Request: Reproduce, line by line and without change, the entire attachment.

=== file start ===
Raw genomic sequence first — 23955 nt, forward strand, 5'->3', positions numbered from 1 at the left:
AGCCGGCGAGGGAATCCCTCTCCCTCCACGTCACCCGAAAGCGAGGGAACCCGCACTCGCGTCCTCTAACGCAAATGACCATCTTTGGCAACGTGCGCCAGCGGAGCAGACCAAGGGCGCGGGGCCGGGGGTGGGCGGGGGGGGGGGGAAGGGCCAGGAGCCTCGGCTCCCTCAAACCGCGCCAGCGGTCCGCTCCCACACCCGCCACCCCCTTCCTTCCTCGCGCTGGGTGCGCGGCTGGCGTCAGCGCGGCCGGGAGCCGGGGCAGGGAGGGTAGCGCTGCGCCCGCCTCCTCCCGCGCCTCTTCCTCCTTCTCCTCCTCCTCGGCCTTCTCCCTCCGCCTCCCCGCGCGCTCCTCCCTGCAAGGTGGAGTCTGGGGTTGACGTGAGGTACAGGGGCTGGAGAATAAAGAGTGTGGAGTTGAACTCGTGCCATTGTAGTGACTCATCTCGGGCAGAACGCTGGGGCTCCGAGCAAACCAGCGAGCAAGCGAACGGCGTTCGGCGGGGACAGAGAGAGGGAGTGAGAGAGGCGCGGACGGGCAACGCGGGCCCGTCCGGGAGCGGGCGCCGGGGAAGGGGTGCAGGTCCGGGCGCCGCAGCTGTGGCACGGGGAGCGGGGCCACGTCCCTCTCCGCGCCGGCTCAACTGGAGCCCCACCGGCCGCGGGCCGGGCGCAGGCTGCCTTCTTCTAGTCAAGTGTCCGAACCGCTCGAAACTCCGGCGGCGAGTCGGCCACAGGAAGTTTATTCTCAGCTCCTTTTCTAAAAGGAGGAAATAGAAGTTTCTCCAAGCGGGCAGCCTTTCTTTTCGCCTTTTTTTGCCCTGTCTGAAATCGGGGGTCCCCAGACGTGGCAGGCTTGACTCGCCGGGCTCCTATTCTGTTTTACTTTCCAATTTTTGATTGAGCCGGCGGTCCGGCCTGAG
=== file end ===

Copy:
Raw genomic sequence first — 23955 nt, forward strand, 5'->3', positions numbered from 1 at the left:
AGCCGGCGAGGGAATCCCTCTCCCTCCACGTCACCCGAAAGCGAGGGAACCCGCACTCGCGTCCTCTAACGCAAATGACCATCTTTGGCAACGTGCGCCAGCGGAGCAGACCAAGGGCGCGGGGCCGGGGGTGGGCGGGGGGGGGGGGAAGGGCCAGGAGCCTCGGCTCCCTCAAACCGCGCCAGCGGTCCGCTCCCACACCCGCCACCCCCTTCCTTCCTCGCGCTGGGTGCGCGGCTGGCGTCAGCGCGGCCGGGAGCCGGGGCAGGGAGGGTAGCGCTGCGCCCGCCTCCTCCCGCGCCTCTTCCTCCTTCTCCTCCTCCTCGGCCTTCTCCCTCCGCCTCCCCGCGCGCTCCTCCCTGCAAGGTGGAGTCTGGGGTTGACGTGAGGTACAGGGGCTGGAGAATAAAGAGTGTGGAGTTGAACTCGTGCCATTGTAGTGACTCATCTCGGGCAGAACGCTGGGGCTCCGAGCAAACCAGCGAGCAAGCGAACGGCGTTCGGCGGGGACAGAGAGAGGGAGTGAGAGAGGCGCGGACGGGCAACGCGGGCCCGTCCGGGAGCGGGCGCCGGGGAAGGGGTGCAGGTCCGGGCGCCGCAGCTGTGGCACGGGGAGCGGGGCCACGTCCCTCTCCGCGCCGGCTCAACTGGAGCCCCACCGGCCGCGGGCCGGGCGCAGGCTGCCTTCTTCTAGTCAAGTGTCCGAACCGCTCGAAACTCCGGCGGCGAGTCGGCCACAGGAAGTTTATTCTCAGCTCCTTTTCTAAAAGGAGGAAATAGAAGTTTCTCCAAGCGGGCAGCCTTTCTTTTCGCCTTTTTTTGCCCTGTCTGAAATCGGGGGTCCCCAGACGTGGCAGGCTTGACTCGCCGGGCTCCTATTCTGTTTTACTTTCCAATTTTTGATTGAGCCGGCGGTCCGGCCTGAG